Federal fiddling lets superbugs kill
Seven patients at UCLA’s Ronald Reagan Medical Center contracted a deadly superbug from an utterly routine medical procedure.
Two have died; a third, an 18-year-old boy, fights on for his life after 83 days in the hospital, mostly in intensive care.
All this suffering was preventable. The Centers for Disease Control and the Food and Drug Administration knew that a specific device had already caused lethal infections in Chicago, Seattle and elsewhere.
But rather than issue a clear national alert to properly warn UCLA and other hospitals, the agencies swept it under the rug.
In the procedure, a flexible tube with a camera on the end is threaded down your throat to treat gallstones, ulcers and the like. Around half a million Americans undergo the procedure each year.
But this specialized type of endoscope turns out to have a design flaw that prevents proper sterilization. Germs can lurk inside the device.
That’s what happened at UCLA, where as many as 179 patients were exposed to the particularly deadly germ Carbapenem-resistant bacteria. The CDC nicknamed it “nightmare bacteria” because few if any antibiotics work against it. Close to half those infected by it die.
(The device is only one way this particular superbug spreads. The New York area has been the epicenter for this Carbapenem-resistant “nightmare bacteria” for over a decade. Hospitals here are plagued with it.)
The real outrage: UCLA didn’t start using the ill-designed scopes until last June. That’s six months after the CDC knew that 91 patients in a suburban Chicago hospital had fallen victim to the same problem.
The CDC responded to the Chicago outbreak with secrecy and inaction, merely issuing a January 2014 report that conspicuously failed to name the model number or manufacturer of the scope.
At the time, I called the CDC and pushed; eventually, I was told it was the Pentax 3490 TX. But doctors and hospitals everywhere should have had that information.
The report also referred to “hospital A,” rather than name the Chicago-area hospital, and never mentioned that some infected patients had died.
The proper response to the Chicago outbreak would’ve been to raise the alarm about the mis-designed devices.
Instead, the CDC lamely suggested that any hospital experiencing an outbreak “should consider the possibility of endoscopic transmission.”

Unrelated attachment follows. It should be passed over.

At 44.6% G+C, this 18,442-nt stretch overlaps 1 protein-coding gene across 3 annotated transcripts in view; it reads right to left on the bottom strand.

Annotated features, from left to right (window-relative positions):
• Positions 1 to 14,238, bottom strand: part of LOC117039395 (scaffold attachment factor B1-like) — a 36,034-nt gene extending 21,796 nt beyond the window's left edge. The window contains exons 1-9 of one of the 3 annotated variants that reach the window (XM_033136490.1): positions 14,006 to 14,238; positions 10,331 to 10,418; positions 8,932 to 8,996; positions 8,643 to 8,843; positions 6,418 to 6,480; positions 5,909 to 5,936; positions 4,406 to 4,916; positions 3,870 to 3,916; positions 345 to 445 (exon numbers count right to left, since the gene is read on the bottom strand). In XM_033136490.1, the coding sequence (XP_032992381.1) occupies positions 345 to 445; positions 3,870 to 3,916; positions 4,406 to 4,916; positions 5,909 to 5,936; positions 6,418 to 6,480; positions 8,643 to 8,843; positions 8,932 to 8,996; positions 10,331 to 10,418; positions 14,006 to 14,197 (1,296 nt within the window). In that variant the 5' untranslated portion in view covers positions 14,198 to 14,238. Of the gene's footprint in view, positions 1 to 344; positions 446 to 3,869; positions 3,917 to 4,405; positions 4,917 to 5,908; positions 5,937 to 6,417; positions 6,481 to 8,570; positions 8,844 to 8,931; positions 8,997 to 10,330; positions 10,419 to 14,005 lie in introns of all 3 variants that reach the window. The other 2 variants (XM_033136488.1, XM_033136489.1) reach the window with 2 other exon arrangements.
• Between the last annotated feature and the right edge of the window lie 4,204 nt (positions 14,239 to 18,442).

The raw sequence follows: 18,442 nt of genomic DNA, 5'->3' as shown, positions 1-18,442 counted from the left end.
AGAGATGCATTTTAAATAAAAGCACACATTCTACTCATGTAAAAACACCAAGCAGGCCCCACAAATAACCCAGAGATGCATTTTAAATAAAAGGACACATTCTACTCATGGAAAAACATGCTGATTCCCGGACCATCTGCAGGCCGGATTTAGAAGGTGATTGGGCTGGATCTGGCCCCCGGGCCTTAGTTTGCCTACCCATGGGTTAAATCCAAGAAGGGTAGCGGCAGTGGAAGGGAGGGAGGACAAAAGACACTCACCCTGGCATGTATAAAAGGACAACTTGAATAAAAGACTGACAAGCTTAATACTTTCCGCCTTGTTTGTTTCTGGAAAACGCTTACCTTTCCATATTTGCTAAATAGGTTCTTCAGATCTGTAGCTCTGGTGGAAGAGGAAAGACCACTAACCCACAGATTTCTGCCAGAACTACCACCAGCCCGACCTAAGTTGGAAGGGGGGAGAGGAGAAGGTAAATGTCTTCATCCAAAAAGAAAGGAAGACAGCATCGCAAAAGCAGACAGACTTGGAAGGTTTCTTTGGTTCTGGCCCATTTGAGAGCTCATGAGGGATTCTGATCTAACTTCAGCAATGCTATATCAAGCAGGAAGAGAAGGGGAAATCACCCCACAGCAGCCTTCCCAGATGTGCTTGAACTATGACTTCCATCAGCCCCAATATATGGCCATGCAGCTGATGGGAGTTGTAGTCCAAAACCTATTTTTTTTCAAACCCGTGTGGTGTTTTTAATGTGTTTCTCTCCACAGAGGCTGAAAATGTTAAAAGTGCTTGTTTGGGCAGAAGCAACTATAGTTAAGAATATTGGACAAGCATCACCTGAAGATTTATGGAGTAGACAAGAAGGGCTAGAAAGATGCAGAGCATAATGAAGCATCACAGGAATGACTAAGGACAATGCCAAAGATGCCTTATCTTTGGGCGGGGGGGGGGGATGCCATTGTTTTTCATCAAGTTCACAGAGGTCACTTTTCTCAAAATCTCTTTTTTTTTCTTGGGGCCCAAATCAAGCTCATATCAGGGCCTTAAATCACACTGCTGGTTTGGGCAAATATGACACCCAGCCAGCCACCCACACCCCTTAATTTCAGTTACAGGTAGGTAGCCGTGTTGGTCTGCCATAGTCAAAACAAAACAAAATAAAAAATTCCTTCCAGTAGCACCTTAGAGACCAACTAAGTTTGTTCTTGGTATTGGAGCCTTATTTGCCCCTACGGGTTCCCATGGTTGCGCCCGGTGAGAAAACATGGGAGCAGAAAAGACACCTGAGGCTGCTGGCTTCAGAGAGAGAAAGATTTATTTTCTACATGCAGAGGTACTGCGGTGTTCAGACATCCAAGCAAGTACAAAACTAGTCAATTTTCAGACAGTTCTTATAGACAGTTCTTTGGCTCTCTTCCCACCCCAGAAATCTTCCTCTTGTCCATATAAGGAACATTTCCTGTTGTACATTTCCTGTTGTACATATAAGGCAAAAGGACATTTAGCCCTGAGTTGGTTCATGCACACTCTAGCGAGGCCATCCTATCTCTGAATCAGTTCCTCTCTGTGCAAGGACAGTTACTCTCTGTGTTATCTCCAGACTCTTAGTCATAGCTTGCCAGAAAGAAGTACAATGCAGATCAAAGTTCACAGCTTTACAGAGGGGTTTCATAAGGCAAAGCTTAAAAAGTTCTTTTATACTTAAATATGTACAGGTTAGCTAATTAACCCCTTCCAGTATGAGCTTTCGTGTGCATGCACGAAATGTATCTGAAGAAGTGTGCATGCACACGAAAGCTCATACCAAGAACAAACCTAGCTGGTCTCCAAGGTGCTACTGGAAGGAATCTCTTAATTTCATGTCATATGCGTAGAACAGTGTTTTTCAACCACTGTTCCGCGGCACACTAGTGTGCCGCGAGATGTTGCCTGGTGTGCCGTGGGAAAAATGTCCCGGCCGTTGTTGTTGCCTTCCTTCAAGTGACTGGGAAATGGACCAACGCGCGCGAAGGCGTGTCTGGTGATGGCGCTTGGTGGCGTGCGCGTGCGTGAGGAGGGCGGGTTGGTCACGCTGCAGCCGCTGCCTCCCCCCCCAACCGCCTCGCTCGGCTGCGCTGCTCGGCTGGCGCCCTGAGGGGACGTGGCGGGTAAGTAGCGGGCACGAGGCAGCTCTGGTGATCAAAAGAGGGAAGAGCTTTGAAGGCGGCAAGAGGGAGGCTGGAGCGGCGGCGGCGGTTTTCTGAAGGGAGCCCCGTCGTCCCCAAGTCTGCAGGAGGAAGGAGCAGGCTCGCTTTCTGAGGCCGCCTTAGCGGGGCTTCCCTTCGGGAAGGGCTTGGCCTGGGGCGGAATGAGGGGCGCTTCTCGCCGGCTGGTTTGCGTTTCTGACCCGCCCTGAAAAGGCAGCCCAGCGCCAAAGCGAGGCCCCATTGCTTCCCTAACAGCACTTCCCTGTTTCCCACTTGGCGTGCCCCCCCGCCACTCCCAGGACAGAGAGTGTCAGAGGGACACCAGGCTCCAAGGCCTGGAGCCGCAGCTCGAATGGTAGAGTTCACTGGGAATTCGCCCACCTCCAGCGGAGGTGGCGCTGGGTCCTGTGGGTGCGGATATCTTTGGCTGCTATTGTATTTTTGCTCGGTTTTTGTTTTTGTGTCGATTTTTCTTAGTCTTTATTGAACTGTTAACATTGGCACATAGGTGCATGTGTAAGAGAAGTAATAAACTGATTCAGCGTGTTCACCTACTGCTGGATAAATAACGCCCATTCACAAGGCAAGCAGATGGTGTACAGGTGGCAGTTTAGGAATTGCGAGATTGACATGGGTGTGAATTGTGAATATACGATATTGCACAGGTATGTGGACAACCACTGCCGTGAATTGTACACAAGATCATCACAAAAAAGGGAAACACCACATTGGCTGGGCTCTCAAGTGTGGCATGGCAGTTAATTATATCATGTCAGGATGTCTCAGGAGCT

That’s not prevention, just after-the-fact explanation. Are hospitals supposed to wait until after patients get sick, and then look at their medical devices? That’s crazy.
Chicago wasn’t even the first warning the bureaucrats ignored. The CDC also stifled news about an outbreak in Seattle, where 32 patients at Virginia Mason Medical Center contracted the same superbug from similarly contaminated scopes from 2012 to 2014.
There, 11 patients died.
Just as troubling, the FDA – supposedly responsible for the safety of medical equipment – stayed mute as these outbreaks popped up across the country.
For three years, the agency has been sitting on at least 75 reports of patients endangered by these contaminated devices.
It wasn’t until last month that the FDA made the underwhelming announcement that the problem is “on the agency’s priority list for guidance documents we intend to publish in 2015.” It noted that “effective cleaning of all areas” of these devices “may not be possible.”
Too little, too late for the victims in Los Angeles and elsewhere.
The FDA now says it’s working with three manufacturers – Pentax, Olympus and FujiFilm – on a solution.
Yet it has also issued a stunning blanket statement that the benefits of the procedure outweigh the risks of infection.
Not so: That’s for patients and their doctors to decide. The FDA had an obligation to inform them of the risk. It failed big time.
Our FDA and CDC bureaucrats have a lot of explaining to do to the grieving families in Los Angeles.
Just as at the VA, heads need to roll at these agencies. And if either fails to publicly examine and reform the bureaucratic deceptions and dysfunctions that led to these unnecessary deaths, Congress should take all steps necessary to excise the rot.